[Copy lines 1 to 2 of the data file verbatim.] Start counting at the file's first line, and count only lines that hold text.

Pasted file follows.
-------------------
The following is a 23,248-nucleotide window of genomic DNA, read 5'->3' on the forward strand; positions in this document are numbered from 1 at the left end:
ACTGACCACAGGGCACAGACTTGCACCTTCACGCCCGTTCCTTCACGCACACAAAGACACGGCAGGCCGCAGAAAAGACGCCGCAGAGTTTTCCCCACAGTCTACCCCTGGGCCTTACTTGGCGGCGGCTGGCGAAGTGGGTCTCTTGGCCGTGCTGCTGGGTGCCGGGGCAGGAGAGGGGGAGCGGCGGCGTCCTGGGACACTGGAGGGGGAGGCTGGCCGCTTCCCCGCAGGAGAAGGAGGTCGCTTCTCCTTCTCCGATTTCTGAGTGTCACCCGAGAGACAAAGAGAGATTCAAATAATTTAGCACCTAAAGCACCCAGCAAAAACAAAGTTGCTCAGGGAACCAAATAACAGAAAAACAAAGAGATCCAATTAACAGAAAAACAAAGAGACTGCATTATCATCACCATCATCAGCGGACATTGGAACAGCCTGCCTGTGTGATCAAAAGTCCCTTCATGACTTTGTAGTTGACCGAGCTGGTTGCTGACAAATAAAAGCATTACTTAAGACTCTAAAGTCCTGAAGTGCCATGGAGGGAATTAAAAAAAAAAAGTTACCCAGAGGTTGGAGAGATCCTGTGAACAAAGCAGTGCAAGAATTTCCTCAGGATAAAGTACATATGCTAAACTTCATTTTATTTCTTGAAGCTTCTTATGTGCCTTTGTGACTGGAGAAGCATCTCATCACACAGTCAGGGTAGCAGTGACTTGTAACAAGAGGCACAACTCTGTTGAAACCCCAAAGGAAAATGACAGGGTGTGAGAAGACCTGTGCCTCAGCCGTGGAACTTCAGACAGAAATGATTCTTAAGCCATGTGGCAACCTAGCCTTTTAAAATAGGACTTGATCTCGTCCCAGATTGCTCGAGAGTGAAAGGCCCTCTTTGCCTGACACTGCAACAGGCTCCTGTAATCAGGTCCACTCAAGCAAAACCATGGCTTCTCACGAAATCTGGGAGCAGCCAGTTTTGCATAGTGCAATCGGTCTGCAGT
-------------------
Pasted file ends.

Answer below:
The following is a 23,248-nucleotide window of genomic DNA, read 5'->3' on the forward strand; positions in this document are numbered from 1 at the left end:
ACTGACCACAGGGCACAGACTTGCACCTTCACGCCCGTTCCTTCACGCACACAAAGACACGGCAGGCCGCAGAAAAGACGCCGCAGAGTTTTCCCCACAGTCTACCCCTGGGCCTTACTTGGCGGCGGCTGGCGAAGTGGGTCTCTTGGCCGTGCTGCTGGGTGCCGGGGCAGGAGAGGGGGAGCGGCGGCGTCCTGGGACACTGGAGGGGGAGGCTGGCCGCTTCCCCGCAGGAGAAGGAGGTCGCTTCTCCTTCTCCGATTTCTGAGTGTCACCCGAGAGACAAAGAGAGATTCAAATAATTTAGCACCTAAAGCACCCAGCAAAAACAAAGTTGCTCAGGGAACCAAATAACAGAAAAACAAAGAGATCCAATTAACAGAAAAACAAAGAGACTGCATTATCATCACCATCATCAGCGGACATTGGAACAGCCTGCCTGTGTGATCAAAAGTCCCTTCATGACTTTGTAGTTGACCGAGCTGGTTGCTGACAAATAAAAGCATTACTTAAGACTCTAAAGTCCTGAAGTGCCATGGAGGGAATTAAAAAAAAAAAGTTACCCAGAGGTTGGAGAGATCCTGTGAACAAAGCAGTGCAAGAATTTCCTCAGGATAAAGTACATATGCTAAACTTCATTTTATTTCTTGAAGCTTCTTATGTGCCTTTGTGACTGGAGAAGCATCTCATCACACAGTCAGGGTAGCAGTGACTTGTAACAAGAGGCACAACTCTGTTGAAACCCCAAAGGAAAATGACAGGGTGTGAGAAGACCTGTGCCTCAGCCGTGGAACTTCAGACAGAAATGATTCTTAAGCCATGTGGCAACCTAGCCTTTTAAAATAGGACTTGATCTCGTCCCAGATTGCTCGAGAGTGAAAGGCCCTCTTTGCCTGACACTGCAACAGGCTCCTGTAATCAGGTCCACTCAAGCAAAACCATGGCTTCTCACGAAATCTGGGAGCAGCCAGTTTTGCATAGTGCAATCGGTCTGCAGT